Aussie Farmers to Increase Chana Production for Indian Market

Aussie farmers to increase chana production for Indian market

India’s decision to eliminate the 40% import duty on desi chana has led to a 7-10% increase in global prices of the commodity within one day of the announcement on Friday. This strategic move, coinciding with the current sowing season in Australia, is expected to encourage Aussie farmers to expand both the acreage and production of Bengal gram for export to India.

According to a source, Aussie farmers are expected to continue sowing chana until the end of May. The recent decision by India to eliminate import duties is likely to incentivize them to plant more chana to meet the demand from Indian consumers.

However, the report also mentioned that some members of the pulses industry believe that the removal of import duties on desi chana could discourage Indian farmers from planting chana in the upcoming season, leading to a potential increase in India’s dependence on imports.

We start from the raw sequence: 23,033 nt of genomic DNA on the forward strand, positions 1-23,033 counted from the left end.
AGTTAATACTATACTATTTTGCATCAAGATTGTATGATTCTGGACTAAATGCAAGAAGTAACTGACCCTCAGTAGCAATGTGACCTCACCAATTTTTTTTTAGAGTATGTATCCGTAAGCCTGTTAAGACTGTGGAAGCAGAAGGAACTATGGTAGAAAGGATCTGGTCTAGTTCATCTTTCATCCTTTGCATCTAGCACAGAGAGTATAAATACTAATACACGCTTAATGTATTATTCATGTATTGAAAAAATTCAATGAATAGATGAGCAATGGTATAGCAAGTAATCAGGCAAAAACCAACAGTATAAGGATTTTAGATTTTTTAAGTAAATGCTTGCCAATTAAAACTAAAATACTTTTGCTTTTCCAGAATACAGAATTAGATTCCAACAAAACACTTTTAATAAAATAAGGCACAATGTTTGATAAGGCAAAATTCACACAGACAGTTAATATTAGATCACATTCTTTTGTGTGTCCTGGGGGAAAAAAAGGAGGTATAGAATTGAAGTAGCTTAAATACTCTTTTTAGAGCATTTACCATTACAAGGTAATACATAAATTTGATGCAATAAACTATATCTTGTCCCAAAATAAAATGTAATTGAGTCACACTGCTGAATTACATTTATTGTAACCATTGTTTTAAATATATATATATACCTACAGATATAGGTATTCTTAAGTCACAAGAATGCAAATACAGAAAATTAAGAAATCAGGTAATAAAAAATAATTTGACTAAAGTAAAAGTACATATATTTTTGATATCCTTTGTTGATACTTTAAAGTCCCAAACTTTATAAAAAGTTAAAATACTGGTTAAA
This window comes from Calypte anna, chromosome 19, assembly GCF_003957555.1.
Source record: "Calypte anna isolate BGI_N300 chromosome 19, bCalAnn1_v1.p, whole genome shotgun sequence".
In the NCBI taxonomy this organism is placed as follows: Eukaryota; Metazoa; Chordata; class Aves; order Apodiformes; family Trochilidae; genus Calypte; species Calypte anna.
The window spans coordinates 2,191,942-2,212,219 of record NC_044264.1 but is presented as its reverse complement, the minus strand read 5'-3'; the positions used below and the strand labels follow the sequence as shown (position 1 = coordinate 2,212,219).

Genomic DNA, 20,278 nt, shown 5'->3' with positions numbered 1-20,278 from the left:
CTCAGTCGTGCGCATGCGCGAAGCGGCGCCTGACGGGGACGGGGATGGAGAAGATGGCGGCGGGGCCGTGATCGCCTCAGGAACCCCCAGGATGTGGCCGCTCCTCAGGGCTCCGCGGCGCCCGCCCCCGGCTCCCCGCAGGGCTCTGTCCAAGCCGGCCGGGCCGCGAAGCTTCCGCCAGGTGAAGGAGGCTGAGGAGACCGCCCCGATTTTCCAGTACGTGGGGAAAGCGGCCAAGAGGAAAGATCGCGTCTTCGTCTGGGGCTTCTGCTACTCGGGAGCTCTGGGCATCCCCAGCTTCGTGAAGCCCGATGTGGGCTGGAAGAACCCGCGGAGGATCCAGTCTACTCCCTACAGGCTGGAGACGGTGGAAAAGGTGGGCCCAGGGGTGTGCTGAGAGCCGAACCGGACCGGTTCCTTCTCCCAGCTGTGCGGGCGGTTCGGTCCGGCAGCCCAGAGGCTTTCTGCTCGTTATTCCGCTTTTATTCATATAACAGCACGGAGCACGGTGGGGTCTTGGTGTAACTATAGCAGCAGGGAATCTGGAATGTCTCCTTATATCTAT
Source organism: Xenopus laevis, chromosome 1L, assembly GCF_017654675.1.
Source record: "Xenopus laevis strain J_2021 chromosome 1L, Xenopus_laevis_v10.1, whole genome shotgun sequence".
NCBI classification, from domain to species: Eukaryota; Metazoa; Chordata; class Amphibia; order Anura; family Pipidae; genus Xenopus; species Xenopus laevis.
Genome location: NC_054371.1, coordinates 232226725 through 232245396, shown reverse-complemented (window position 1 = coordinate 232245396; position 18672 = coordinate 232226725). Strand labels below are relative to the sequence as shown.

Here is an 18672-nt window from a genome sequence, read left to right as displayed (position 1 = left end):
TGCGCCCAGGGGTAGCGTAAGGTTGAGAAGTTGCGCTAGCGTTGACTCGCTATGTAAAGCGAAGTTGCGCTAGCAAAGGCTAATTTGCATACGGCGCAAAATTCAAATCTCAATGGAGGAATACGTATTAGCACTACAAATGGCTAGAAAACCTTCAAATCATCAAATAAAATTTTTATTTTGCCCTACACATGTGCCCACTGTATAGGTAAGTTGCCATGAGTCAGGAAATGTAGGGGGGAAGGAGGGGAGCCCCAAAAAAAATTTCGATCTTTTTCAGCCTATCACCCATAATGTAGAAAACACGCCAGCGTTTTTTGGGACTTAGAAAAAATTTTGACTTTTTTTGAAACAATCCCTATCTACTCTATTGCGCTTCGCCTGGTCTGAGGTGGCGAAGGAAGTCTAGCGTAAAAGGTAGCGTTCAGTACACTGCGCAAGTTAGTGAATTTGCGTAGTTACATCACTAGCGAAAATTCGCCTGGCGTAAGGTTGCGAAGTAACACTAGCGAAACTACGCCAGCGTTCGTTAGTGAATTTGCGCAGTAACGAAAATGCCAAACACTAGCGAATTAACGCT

India recently eliminated the 40% import duty on desi chana and extended the duty-free import of yellow peas. Consequently, international prices rose to $800 per tonne on Saturday, compared to the previous range of 720-750 per tonne.

An insider noted that Australian chana is expected to be introduced to the Indian market starting in November, overlapping with India’s rabi sowing season.

While the Centre has estimated India’s chana production for 2023-24 to reach 12 million tonnes, trade estimates indicate a figure closer to 8 million tonnes, falling short of India’s demand, which exceeds 9 million tonnes. India is anticipated to import chana from Tanzania post-August, followed by imports from Australia, the report said.
However, the industry is surprised by the government’s choice to prolong the duty-free import of yellow peas until October, considering that trade estimates indicate around 1.8-2 million tonnes of yellow peas have already been imported into the country.’
The ET quoted pulses processor Nitin Kalantry as saying that both decisions have been made considering the shortfall in the domestic market and the welfare of consumers.

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